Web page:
• Manjaro XFCE Linux Review – For The Record

    Manjaro XFCE Linux Review. Today I take a look at Manjaro XFCE and I must say, there’s a lot to like about it. I also share some tidbits that I like about this release in addition to some issues I didn’t quite understand as well.

  • Kali Linux 2018.1 Released For Ethical Hackers — Download ISO And Torrent Files Here

    In 2016, Offensive Security–the developer of Kali Linux ethical hacking distro–decided to switch to a rolling release model. However, from time to time, they keep releasing the Kali snapshots with all the latest patches, fixes, and updates. Following the same tradition, the developers have pushed the first snapshot for 2018.

  • OSMC's January update is here

    OSMC's January update is ready with a wide range of improvements and fixes to keep your OSMC device running in tip-top shape.

  • ASU student named finalist for Red Hat’s 'Women in Open Source' award

    When a teenaged Nikki Stevens built her first website, she did not foresee the barriers she would encounter in pursuit of her newfound passion. Now a doctoral candidate with Arizona State University's School for the Future of Innovation in Society, she has founded two organizations, works a lucrative career as a technical architect and freelance software engineer and has been selected as a finalist for Red Hat’s “Women in Open Source Award.”

  • Investor Watch: Looking at the Numbers for Red Hat, Inc. (NYSE:RHT)
  • Ubuntu Server development summary – 06 February 2018

    Below is a summary of uploads to the development and supported releases.

  • LXD weekly status #33
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  • Deal Alert! Get exclusive offers on Samsung wearables this Valentine

More in Tux Machines

Android Leftovers

forgit: Interactive Git Commands With Previews Powered By fzf Fuzzy Finder

forgit is a command line utility that takes advantage of the popular fzf fuzzy finder to provide interactive git commands, with previews. New to fzf? This is a command line fuzzy finder that can be used for a wide range of purposes. This interactive command line filter can be used with various lists, like files, command history, processes, hostnames, git commits, and more. fzf is very fast, it's portable with no dependencies (it's written in Go), it has a flexible layout, and includes various extra features like the ability to preview highlighted files in a split window inside fzf (which is what forgit uses for its previewing files), a Vim/Neovim plugin, a script for launching fzf in a tmux pane, key bindings and fuzzy auto-completion. Read more Also: QuiteRSS: 15.11.2019 - 8 years. Happy Birthday!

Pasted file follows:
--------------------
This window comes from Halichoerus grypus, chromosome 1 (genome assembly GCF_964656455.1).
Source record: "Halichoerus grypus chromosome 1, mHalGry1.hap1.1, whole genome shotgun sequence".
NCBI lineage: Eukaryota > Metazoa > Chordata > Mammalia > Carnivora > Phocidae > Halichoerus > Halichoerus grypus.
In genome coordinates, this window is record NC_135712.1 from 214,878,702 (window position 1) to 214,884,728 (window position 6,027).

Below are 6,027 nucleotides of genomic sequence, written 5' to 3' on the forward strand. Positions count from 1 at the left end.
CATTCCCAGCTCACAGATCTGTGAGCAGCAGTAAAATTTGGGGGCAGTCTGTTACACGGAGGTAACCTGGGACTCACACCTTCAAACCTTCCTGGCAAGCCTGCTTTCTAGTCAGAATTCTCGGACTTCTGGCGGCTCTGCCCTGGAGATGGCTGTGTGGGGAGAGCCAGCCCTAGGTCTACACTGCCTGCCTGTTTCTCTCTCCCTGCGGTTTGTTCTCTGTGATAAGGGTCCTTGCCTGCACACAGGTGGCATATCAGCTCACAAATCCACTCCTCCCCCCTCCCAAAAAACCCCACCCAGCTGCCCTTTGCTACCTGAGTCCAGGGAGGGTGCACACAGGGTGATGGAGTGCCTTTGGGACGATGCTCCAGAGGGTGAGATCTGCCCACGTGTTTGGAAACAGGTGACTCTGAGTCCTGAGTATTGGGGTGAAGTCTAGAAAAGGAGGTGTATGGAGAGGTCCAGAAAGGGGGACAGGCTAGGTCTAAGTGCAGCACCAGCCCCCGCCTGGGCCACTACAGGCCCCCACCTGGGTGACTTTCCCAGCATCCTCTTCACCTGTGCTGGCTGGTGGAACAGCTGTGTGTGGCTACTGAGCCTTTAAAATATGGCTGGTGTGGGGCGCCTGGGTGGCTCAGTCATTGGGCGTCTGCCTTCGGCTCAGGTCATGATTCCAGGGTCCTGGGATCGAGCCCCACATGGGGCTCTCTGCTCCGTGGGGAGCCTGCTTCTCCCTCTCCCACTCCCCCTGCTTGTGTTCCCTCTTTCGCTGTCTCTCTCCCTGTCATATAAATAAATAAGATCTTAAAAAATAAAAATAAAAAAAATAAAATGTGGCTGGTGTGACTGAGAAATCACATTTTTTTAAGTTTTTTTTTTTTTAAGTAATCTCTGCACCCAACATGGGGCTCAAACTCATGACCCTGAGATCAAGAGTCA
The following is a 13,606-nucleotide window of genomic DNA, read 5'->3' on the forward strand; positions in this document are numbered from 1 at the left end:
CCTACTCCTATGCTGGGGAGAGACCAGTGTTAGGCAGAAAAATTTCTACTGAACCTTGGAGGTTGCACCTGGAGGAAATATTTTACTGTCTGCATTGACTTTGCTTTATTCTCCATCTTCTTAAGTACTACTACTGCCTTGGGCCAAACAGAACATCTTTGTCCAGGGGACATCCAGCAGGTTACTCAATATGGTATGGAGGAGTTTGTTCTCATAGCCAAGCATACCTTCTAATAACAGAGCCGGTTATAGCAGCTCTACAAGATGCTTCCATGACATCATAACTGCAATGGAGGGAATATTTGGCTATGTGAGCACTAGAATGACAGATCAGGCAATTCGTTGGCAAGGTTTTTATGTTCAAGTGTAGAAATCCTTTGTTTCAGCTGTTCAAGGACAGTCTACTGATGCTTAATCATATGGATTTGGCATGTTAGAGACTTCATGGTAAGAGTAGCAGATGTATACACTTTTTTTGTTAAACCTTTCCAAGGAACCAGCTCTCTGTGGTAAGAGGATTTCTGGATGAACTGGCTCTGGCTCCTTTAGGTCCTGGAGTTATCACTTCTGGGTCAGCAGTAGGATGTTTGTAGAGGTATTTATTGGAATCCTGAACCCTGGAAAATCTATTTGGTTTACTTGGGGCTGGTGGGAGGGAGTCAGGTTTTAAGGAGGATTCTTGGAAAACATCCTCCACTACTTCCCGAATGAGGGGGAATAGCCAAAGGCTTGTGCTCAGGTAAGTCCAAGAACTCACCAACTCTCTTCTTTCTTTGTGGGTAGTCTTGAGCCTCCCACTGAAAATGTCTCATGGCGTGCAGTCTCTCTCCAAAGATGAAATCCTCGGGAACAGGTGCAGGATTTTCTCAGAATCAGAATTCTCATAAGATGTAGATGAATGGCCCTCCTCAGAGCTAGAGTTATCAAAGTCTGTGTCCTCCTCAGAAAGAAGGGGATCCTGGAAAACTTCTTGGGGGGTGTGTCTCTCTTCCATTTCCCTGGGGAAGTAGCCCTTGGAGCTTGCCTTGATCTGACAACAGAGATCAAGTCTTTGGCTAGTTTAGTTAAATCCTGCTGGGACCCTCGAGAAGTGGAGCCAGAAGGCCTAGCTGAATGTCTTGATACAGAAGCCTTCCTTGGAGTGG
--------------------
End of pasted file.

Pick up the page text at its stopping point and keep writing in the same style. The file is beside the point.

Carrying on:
IPFire Open-Source Linux Firewall Gets Improved and Faster QoS, Latest Updates

IPFire 2.23 Core Update 137 is now available for download with improved Quality of Service (QoS), which allows the firewall to pass even more traffic on smaller systems, as well as reduce packet latency on faster machines, thus creating a faster and more responsive network. To take full advantage of the improved and faster QoS, the IPFire project recommends you reboot your systems after installing the new update. "Development around the Quality of Service and tackling some of the bugs required an exceptional amount of team effort in very short time and I am very happy that we are now able to deliver the result to you to improve your networks," said Michael Tremer in the announcement. "It allows to pass a lot more traffic on smaller systems as well as reduces packet latency on faster ones to create a more responsive and faster network." Read more

HP Linux Imaging & Printing Drivers Now Supported on Ubuntu 19.10 and Fedora 31

The HP Linux Imaging and Printing 3.19.11 software stack is now available to download and it brings support for several new HP printers and scanners, including HP Color LaserJet MFP M776dn, HP Color LaserJet Flow MFP M776z, HP Color LaserJet Flow MFP M776zs, HP Color LaserJet M856dn, HP Color LaserJet M856x, and HP Color LaserJet E85055dn. But what's more important in this new HPLIP release is the fact that users can now install the drivers for their HP printers and scanners on several new GNU/Linux distributions, such as Canonical's Ubuntu 19.10 (Eoan Ermine), Fedora Project's Fedora 31, and Manjaro Linux 18.1.0. Of course, the drivers are only supported on 64-bit versions of these operating systems. Read more